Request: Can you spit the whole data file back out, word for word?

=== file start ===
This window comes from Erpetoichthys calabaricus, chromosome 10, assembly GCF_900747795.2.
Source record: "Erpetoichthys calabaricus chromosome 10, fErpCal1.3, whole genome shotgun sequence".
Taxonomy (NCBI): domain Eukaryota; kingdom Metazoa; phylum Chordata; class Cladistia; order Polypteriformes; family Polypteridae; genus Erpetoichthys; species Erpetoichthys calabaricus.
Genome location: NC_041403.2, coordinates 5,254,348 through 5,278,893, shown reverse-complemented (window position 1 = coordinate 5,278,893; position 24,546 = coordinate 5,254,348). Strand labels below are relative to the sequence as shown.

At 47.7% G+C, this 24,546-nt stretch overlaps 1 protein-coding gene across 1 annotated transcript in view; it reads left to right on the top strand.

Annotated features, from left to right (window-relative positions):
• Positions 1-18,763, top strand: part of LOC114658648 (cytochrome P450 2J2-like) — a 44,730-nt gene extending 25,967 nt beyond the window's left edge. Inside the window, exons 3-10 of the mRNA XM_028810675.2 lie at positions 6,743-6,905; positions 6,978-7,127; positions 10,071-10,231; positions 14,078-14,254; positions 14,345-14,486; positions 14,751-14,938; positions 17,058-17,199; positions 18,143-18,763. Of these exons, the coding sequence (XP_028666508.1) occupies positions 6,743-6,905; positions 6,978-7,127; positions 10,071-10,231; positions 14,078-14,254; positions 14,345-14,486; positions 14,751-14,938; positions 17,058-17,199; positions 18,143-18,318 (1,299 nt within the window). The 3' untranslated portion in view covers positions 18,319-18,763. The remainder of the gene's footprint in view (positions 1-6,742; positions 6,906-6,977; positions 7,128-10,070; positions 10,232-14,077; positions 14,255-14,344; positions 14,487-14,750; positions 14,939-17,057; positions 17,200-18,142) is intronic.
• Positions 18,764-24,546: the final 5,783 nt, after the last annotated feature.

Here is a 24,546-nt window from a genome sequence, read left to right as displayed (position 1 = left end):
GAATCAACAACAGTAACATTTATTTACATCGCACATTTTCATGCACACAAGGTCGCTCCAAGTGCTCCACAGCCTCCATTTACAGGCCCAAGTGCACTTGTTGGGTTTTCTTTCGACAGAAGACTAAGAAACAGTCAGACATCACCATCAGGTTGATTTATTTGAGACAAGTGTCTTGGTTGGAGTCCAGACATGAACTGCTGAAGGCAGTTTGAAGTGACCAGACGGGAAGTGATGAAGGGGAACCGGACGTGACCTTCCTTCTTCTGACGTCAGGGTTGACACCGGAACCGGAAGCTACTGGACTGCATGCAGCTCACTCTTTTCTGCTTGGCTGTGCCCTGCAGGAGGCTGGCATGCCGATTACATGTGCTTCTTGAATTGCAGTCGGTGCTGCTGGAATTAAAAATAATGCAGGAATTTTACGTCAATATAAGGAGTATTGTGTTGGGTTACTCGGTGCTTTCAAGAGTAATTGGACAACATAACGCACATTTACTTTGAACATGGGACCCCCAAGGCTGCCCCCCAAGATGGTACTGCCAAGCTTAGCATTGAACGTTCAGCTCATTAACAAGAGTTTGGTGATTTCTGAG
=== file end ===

This window comes from Erpetoichthys calabaricus, chromosome 10, assembly GCF_900747795.2.
Source record: "Erpetoichthys calabaricus chromosome 10, fErpCal1.3, whole genome shotgun sequence".
Taxonomy (NCBI): domain Eukaryota; kingdom Metazoa; phylum Chordata; class Cladistia; order Polypteriformes; family Polypteridae; genus Erpetoichthys; species Erpetoichthys calabaricus.
Genome location: NC_041403.2, coordinates 5,254,348 through 5,278,893, shown reverse-complemented (window position 1 = coordinate 5,278,893; position 24,546 = coordinate 5,254,348). Strand labels below are relative to the sequence as shown.

At 47.7% G+C, this 24,546-nt stretch overlaps 1 protein-coding gene across 1 annotated transcript in view; it reads left to right on the top strand.

Annotated features, from left to right (window-relative positions):
• Positions 1-18,763, top strand: part of LOC114658648 (cytochrome P450 2J2-like) — a 44,730-nt gene extending 25,967 nt beyond the window's left edge. Inside the window, exons 3-10 of the mRNA XM_028810675.2 lie at positions 6,743-6,905; positions 6,978-7,127; positions 10,071-10,231; positions 14,078-14,254; positions 14,345-14,486; positions 14,751-14,938; positions 17,058-17,199; positions 18,143-18,763. Of these exons, the coding sequence (XP_028666508.1) occupies positions 6,743-6,905; positions 6,978-7,127; positions 10,071-10,231; positions 14,078-14,254; positions 14,345-14,486; positions 14,751-14,938; positions 17,058-17,199; positions 18,143-18,318 (1,299 nt within the window). The 3' untranslated portion in view covers positions 18,319-18,763. The remainder of the gene's footprint in view (positions 1-6,742; positions 6,906-6,977; positions 7,128-10,070; positions 10,232-14,077; positions 14,255-14,344; positions 14,487-14,750; positions 14,939-17,057; positions 17,200-18,142) is intronic.
• Positions 18,764-24,546: the final 5,783 nt, after the last annotated feature.

Here is a 24,546-nt window from a genome sequence, read left to right as displayed (position 1 = left end):
GAATCAACAACAGTAACATTTATTTACATCGCACATTTTCATGCACACAAGGTCGCTCCAAGTGCTCCACAGCCTCCATTTACAGGCCCAAGTGCACTTGTTGGGTTTTCTTTCGACAGAAGACTAAGAAACAGTCAGACATCACCATCAGGTTGATTTATTTGAGACAAGTGTCTTGGTTGGAGTCCAGACATGAACTGCTGAAGGCAGTTTGAAGTGACCAGACGGGAAGTGATGAAGGGGAACCGGACGTGACCTTCCTTCTTCTGACGTCAGGGTTGACACCGGAACCGGAAGCTACTGGACTGCATGCAGCTCACTCTTTTCTGCTTGGCTGTGCCCTGCAGGAGGCTGGCATGCCGATTACATGTGCTTCTTGAATTGCAGTCGGTGCTGCTGGAATTAAAAATAATGCAGGAATTTTACGTCAATATAAGGAGTATTGTGTTGGGTTACTCGGTGCTTTCAAGAGTAATTGGACAACATAACGCACATTTACTTTGAACATGGGACCCCCAAGGCTGCCCCCCAAGATGGTACTGCCAAGCTTAGCATTGAACGTTCAGCTCATTAACAAGAGTTTGGTGATTTCTGAG